6. best tv series... possibly ever?

    I can't believe no one mentioned the Simpsons. Here pictured dining out in the real Springfield (Oregon). Lohring Miller
  7. Kite/dinghy thingy...I dunno........

    Winch controlled kite sailing is being developed by these guys. Simpler systems are available from Wingit. My favorite simple concept is the . Lohring Miller Kite boat K-1 Kite Scooter
  8. Radio Control Multihulls

    You can actually use off the shelf hardware for RC sailboats. I think the Eagle Tree stabilizer (http://www.eagletreesystems.com/index.php?route=product/product&product_id=50) or similar controllers would be ideal for a Moth style two foil boat. Fore and aft trim would be by rudder foil angle while lateral trim could be by moveable weight. Heave height control would still be by a feeler like the full size boat. A fore and aft as well as lateral weight movement would work for conventional multihulls. If a rudder wing is used its angle could substitute for fore and aft weight movement. Lohring Miller
  9. Radio Control Multihulls

    Boat Design Net Moderator Moderator Join Date: Feb 2010 Rep: 850 Posts: 301 Location: www.boatdesign.net The initial comments which fall under personal attacks / personal insults have now been removed so as not to provoke more or derail the thread by inviting fighting from another forum over to here (if a fight starts elsewhere, please keep it there.) The forum here isn't for posting jabs about others. Hopefully this will remove the reason for further bickering. If people are not interested in a project, they can always use the ignore list or simply move on to something that does interest you. Posts which are only intended to be criticism or jab at someone would be better directed elsewhere as these don't really add anything new and only add noise. Let's please keep the threads constructive. Thanks. __________________Please be polite to all other members. Please respect those who take their time to give advice freely. And please keep threads on topic. Forum Rules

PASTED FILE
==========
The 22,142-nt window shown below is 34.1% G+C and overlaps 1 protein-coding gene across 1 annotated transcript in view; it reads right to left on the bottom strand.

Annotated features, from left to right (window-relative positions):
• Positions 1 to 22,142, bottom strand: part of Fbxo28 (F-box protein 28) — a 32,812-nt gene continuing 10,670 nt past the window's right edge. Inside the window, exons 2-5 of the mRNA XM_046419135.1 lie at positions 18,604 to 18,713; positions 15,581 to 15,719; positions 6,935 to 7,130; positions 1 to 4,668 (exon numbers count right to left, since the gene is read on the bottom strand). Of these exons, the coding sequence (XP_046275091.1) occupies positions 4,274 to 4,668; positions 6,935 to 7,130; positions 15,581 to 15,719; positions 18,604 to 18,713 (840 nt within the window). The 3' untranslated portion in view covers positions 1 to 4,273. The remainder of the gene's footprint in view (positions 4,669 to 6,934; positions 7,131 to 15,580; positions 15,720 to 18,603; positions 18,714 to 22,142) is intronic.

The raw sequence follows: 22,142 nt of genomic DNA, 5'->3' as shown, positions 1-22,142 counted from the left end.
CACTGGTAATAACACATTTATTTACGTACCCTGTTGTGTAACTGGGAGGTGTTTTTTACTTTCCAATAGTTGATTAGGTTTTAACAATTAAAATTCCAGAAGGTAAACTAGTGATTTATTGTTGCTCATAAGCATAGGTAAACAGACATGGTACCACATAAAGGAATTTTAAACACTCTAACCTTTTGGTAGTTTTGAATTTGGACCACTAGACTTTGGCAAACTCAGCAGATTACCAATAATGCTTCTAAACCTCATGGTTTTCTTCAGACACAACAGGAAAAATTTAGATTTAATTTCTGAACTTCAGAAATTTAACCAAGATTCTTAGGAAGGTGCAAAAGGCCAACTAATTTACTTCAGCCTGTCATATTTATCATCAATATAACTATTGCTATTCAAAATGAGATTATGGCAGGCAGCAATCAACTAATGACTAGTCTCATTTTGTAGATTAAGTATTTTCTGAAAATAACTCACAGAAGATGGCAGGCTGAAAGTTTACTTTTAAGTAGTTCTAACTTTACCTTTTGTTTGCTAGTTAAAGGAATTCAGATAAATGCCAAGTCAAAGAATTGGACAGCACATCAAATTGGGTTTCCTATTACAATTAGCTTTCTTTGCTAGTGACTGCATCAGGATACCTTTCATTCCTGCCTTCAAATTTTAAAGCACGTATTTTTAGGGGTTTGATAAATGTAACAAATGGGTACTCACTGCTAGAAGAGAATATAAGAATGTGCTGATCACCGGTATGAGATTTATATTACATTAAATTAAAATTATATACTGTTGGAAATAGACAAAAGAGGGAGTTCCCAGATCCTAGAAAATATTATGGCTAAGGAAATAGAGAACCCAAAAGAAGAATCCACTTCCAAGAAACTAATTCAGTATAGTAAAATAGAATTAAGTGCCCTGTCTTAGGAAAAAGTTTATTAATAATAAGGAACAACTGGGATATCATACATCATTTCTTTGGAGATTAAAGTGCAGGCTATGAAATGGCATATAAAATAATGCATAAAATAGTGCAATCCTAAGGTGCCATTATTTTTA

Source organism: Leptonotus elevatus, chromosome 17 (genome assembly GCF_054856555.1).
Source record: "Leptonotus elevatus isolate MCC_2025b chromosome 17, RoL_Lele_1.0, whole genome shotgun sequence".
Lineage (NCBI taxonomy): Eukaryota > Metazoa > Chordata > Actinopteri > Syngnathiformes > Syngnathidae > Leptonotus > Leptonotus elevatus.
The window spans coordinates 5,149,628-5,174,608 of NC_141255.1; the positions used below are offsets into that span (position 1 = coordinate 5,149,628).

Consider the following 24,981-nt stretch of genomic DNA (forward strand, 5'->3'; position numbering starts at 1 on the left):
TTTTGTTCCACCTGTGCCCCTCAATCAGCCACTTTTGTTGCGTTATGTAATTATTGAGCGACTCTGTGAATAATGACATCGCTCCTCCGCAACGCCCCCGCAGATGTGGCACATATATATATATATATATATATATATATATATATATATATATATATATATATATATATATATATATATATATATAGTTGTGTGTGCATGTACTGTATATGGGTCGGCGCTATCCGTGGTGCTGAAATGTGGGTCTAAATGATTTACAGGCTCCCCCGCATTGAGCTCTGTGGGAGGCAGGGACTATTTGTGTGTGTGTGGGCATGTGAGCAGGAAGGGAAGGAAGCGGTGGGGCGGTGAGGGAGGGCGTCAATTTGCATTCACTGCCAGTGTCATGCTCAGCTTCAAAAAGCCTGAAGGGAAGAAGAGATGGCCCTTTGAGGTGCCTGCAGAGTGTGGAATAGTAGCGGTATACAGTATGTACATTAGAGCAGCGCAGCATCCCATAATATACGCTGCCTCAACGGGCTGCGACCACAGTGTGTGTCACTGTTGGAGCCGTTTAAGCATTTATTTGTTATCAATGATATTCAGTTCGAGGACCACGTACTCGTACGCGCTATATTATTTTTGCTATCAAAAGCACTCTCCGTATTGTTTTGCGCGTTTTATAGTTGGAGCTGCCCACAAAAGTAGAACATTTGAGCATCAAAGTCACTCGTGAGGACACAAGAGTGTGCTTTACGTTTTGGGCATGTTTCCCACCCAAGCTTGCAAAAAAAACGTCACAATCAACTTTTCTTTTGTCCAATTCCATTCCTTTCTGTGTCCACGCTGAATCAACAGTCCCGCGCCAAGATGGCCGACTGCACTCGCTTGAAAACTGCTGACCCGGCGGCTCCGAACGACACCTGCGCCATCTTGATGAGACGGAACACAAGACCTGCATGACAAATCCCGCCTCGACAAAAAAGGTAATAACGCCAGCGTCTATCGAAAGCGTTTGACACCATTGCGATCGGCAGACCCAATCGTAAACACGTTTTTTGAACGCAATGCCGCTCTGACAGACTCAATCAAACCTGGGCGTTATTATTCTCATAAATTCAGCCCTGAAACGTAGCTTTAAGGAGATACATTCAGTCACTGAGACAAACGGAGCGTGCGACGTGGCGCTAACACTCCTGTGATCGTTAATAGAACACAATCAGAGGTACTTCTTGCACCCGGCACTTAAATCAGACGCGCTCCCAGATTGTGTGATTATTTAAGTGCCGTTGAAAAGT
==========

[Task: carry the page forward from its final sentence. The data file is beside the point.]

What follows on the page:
10. Radio Control Multihulls

    The first post in that thread was 11/11/2003 by Tom Speer. The last post was 11/2/13. In between there were over 1000 posts, many by people deeply involved with making today's foilers possible, and over 200,000 views. Is there a better discussion on the evolution of hydrofoil sailboats? I do not subscribe to any other forum where the moderators would tolerate discussions of the type in this thread. On the other hand, I don't subscribe to any other forum that's being sued for allowing internet bullying. Lohring Miller
  11. Radio Control Multihulls

    Here is a great discussion of foilers. I wouldn't consider a serious design discussion in this forum because poor monitoring allows discussions to deteriorate like this one has. Lohring Miller